Sister Theresa Aletheia Noble, FSP—in her recent books about memento mori, and on Twitter, Facebook, Instagram and YouTube —offers specific steps while also cautioning readers not to worry about doing them precisely. Drawing on smells, sounds, feelings, and sensations the practitioner moves through five steps. Step 1: Become Aware of God’s Presence. Step 2: Ask for the Holy Spirit’s Guidance. Step 3: Review the Day. Step 4: Remember Your Death. Step 5: Look Toward Tomorrow. Sister Theresa Aletheia elaborates on each step, estimating that the practice takes about ten minutes for beginners. She recommends not just doing the exercise routinely, but also trying it when making decisions, commending it as a “powerful way to grow in holiness.”
The Rule of Saint Benedict points to the practice: “Keep death daily before your eyes.”
I tried the practice regularly for over a month, usually in the mornings after a time of quiet meditation and devotional prayer. Even over such a short time, I noticed the impact of the practice. When imagining my death, I saw myself lying on my bed under a wooden crucifix which I had slept under when I was single. After getting married, I had feared that my wife, raised as a Southern Baptist, would reject the idea of a crucifix in our bedroom. Instead, I hung it in a back room behind a dresser. The meditation helped me muster the courage to ask her about hanging the crucifix in our bedroom. She said “yes” and offered to hang it in an even more prominent spot: above the kitchen fireplace.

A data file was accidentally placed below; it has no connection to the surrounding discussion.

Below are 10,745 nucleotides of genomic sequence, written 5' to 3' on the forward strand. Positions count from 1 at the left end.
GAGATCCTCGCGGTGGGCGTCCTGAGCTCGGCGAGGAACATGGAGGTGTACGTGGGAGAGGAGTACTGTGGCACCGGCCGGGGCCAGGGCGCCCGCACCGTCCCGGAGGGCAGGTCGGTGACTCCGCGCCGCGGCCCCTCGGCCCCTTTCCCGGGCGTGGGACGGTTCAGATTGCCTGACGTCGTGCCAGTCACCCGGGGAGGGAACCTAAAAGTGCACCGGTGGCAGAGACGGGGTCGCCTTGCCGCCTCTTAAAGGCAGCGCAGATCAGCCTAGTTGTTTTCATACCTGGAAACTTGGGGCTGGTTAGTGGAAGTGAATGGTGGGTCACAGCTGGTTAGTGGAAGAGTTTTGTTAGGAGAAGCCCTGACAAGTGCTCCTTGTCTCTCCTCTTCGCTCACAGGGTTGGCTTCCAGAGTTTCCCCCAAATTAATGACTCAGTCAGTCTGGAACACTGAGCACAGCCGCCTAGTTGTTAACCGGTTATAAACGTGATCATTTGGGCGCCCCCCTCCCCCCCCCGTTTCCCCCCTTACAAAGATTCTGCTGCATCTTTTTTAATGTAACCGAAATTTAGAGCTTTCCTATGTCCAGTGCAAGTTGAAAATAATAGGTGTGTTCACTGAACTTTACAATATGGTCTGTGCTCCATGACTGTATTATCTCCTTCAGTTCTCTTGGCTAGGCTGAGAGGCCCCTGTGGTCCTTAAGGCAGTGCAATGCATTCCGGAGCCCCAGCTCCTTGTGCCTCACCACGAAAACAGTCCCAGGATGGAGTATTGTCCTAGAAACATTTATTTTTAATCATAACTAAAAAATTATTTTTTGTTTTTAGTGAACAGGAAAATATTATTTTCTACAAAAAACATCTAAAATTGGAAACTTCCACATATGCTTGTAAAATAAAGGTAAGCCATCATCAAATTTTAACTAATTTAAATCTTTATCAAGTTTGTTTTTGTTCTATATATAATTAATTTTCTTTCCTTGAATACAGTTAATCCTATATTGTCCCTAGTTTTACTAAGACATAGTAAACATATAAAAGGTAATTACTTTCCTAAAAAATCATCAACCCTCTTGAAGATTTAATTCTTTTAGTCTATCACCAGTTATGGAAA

Perhaps as important as any life change, my understanding of the memento mori practice changed. In an email exchange with Sister Theresa Aletheia she pointed to three aspects of the Christian practice which I hadn’t encountered in other traditions. First, she encouraged me not just to imagine a peaceful death. She wrote, “I would recommend imagining yourself dying in other ways. This might sound morbid, but when I do this it’s a reminder that I might not have a peaceful death on a soft bed surrounded by loved ones. I might die a sudden death and we need to prepare for that as well.” I started to meditate on dying in a car accident or being kidnapped and killed by vigilantes.